I spent one day, first washing the wheels, then taking them off one by one. For that I specially bought a torque wrench. To make sure that the wheels nuts are correctly torqued. I have experience even at Nissan Service where they are using air guns to torque the wheel nuts uncontrollably. After a few years they charged me $200 USD for the new wheel nuts.
Steps to ceramic coat the wheels:
First. Wash one wheel while it’s on, with appropriate car shampoo.
Second. Remove the wheel. Before removing the wheel, make sure your car is safely on a 6t jack stand. Wash the inner rim with shampoo.
Third. Deep cleaning the wheel rim using Sonax Rim Cleaner and SOFT99 493 Wheel Cleaning Wipes.
Fourth. Remove brake dust with iron remover.
Fifth. Clay the rims, followed by a wash. Once its dry use the Isopropyl alcohol aka surface prep.
Sixth. Apply the ceramic coating inner rim and outer.
You have a choice – either to wait for a couple of hours, as outer rim needs time for the coating to be touch free or coat the external rim after the wheel is put back on. Otherwise, it’s very difficult to put it back on without touching the rim.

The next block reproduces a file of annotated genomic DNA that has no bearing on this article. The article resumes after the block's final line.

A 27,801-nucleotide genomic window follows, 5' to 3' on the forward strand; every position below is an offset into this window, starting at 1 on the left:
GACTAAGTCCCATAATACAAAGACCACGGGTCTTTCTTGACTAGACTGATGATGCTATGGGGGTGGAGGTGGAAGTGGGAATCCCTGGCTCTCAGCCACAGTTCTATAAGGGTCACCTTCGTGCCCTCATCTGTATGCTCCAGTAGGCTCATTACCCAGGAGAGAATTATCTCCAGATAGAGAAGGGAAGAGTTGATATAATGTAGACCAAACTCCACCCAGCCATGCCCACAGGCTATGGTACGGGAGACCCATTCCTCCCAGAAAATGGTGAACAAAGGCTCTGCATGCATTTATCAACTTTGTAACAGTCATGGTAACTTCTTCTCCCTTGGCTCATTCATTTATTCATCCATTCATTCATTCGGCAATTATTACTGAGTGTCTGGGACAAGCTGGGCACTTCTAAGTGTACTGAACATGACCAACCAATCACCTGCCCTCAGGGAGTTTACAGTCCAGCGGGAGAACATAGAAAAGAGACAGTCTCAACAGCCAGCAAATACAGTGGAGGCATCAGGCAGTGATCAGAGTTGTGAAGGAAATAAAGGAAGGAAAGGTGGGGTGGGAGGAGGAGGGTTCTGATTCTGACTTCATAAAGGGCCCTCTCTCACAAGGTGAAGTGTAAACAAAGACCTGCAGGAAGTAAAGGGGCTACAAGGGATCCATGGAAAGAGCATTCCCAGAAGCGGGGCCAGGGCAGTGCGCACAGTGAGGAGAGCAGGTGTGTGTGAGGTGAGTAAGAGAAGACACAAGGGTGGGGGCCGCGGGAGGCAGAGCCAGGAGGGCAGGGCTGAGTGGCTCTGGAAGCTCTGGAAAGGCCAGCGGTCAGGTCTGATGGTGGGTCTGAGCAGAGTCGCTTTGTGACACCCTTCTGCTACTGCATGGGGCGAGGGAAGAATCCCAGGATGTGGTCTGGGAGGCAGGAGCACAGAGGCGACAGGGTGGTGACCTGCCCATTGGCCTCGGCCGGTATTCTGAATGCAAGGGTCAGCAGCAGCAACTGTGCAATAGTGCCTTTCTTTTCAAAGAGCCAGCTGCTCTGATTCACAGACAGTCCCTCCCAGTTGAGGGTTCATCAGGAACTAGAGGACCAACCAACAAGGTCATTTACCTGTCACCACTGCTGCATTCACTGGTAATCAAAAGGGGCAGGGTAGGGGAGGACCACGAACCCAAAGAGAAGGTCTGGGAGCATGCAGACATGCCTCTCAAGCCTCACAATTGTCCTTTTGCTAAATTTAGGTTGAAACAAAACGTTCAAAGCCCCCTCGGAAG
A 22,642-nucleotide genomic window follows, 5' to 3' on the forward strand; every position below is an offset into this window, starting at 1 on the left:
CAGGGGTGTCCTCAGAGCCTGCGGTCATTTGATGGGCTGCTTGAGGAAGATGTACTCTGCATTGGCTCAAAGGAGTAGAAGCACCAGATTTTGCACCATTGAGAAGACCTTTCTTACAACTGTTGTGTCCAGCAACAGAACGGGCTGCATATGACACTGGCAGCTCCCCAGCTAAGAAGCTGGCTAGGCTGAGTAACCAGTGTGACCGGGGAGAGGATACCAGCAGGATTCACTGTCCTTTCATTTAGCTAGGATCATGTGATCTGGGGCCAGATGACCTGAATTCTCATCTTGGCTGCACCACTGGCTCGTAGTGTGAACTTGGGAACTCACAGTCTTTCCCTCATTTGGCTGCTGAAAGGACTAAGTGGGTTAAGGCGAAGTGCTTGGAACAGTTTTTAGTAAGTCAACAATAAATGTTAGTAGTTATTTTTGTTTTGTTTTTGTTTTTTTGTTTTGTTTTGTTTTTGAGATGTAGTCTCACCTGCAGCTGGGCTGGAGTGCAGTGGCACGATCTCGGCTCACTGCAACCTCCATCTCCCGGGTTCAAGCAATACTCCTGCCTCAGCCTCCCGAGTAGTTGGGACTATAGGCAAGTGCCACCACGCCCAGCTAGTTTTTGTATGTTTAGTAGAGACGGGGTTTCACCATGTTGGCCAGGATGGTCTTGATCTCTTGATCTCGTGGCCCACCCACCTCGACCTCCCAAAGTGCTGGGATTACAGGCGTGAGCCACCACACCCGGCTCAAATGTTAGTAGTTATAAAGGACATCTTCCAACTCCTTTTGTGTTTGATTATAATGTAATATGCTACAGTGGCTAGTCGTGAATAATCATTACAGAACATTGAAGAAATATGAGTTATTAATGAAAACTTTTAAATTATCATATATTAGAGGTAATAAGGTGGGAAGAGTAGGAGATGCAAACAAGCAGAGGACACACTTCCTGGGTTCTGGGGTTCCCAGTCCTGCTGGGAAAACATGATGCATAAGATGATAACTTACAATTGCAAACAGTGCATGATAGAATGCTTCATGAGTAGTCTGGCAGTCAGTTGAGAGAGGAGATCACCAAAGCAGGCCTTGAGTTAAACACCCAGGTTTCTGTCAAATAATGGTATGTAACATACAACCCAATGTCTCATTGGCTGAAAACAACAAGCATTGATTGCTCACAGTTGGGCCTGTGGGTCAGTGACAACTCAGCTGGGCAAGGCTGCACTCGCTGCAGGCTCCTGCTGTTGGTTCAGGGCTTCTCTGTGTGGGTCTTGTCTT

After the coating is applied on one wheel, I use the drying time to grease and lubricate the suspension and then washed the next wheel while it was on. Once it was done, I put the first coated wheel back on. I bought 50ml bottle and it was enough to do the second coat on the outer wheel rim once all four where done.
On the pictures below the tires are two-year-old and not covered by any rubber treatment (I was afraid the liquid could get onto the ceramic coating). The coating was applied in November and three months later its holding on so far.
Car pain ceramic coating was re-applied in the usual way. The only thing to add is that I learnt that the car clear coat and paints have their own negative charge (high static charge) just by themselves and this attracts dust. There is nothing can be done about according to the research I have done so far.
This time I wiped the coating almost immediately, after applying one panel at a time. My view that it’s not worth to pay for “professional installation” of a ceramic coating, especially to pay for the paint correction. If you buy a new car put quality paint protection film immediately if you planning to keep car more than 5-7 years in the desert. Ceramic coating is last resort if you have already many imperfections and chips. If you have a smaller car the traditional wax every other wash is a way to go.
The other way to protect your car clear coat in the desert is to avoid scratching it during washing. Wash the dust off with water without touching the car, foam bath and only last wash is contact one. You will use about 500ml (17 Oz) of shampoo which will cost you about 0.5 KWD (~1.5 USD) a week. Don’t let your harris or guy at supermarket to wash it by scrabbing with old rag and bucket of water.